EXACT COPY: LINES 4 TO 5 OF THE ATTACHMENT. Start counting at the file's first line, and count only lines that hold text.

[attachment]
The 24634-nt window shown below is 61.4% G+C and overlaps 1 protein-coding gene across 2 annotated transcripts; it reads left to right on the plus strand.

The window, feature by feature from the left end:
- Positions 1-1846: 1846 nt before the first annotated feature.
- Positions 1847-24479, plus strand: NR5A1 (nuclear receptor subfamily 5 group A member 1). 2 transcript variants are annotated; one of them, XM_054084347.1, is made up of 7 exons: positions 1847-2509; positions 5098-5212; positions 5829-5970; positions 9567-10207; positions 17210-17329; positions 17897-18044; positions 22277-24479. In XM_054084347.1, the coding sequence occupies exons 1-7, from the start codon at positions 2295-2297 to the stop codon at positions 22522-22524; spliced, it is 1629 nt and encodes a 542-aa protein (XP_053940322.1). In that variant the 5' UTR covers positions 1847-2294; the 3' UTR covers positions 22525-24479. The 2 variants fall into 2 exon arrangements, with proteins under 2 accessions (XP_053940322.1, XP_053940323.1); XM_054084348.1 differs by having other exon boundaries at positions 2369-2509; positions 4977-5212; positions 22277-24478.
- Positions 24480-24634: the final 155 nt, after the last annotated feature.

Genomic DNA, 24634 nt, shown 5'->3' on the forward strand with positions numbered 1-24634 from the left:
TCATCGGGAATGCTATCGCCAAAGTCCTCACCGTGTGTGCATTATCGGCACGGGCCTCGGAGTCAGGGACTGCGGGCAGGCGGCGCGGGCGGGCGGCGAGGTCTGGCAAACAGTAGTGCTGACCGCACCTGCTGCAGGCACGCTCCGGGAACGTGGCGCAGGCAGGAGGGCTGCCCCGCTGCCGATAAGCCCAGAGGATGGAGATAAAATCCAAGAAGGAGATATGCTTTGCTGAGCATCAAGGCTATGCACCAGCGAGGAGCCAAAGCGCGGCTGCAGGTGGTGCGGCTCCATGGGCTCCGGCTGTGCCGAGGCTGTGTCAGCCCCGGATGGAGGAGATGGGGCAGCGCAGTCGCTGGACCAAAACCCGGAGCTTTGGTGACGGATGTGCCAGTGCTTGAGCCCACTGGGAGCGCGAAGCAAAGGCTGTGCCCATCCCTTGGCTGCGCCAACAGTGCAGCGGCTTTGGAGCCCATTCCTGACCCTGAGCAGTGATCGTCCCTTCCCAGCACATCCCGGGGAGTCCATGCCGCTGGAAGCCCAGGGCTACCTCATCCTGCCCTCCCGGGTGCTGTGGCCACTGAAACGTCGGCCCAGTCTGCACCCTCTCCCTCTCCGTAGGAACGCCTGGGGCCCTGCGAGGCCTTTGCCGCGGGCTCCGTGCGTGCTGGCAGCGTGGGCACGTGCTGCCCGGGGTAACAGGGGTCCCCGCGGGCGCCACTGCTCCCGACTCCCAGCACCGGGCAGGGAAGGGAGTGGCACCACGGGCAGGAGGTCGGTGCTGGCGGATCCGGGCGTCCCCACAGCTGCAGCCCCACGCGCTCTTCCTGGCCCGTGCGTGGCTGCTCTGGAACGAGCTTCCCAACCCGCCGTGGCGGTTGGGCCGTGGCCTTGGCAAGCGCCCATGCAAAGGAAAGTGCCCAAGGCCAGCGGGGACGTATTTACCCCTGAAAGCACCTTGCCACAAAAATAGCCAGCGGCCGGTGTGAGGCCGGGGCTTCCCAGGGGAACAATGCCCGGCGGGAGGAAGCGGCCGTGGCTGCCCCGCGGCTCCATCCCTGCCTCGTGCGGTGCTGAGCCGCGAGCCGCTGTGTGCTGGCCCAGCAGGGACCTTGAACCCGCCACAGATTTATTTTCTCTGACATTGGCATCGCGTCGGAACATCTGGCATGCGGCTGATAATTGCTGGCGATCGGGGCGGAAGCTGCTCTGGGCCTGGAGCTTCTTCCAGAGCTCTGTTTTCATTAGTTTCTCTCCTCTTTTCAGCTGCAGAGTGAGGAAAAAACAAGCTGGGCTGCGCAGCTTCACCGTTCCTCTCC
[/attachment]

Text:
- Positions 1847-24479, plus strand: NR5A1 (nuclear receptor subfamily 5 group A member 1). 2 transcript variants are annotated; one of them, XM_054084347.1, is made up of 7 exons: positions 1847-2509; positions 5098-5212; positions 5829-5970; positions 9567-10207; positions 17210-17329; positions 17897-18044; positions 22277-24479. In XM_054084347.1, the coding sequence occupies exons 1-7, from the start codon at positions 2295-2297 to the stop codon at positions 22522-22524; spliced, it is 1629 nt and encodes a 542-aa protein (XP_053940322.1). In that variant the 5' UTR covers positions 1847-2294; the 3' UTR covers positions 22525-24479. The 2 variants fall into 2 exon arrangements, with proteins under 2 accessions (XP_053940322.1, XP_053940323.1); XM_054084348.1 differs by having other exon boundaries at positions 2369-2509; positions 4977-5212; positions 22277-24478.
- Positions 24480-24634: the final 155 nt, after the last annotated feature.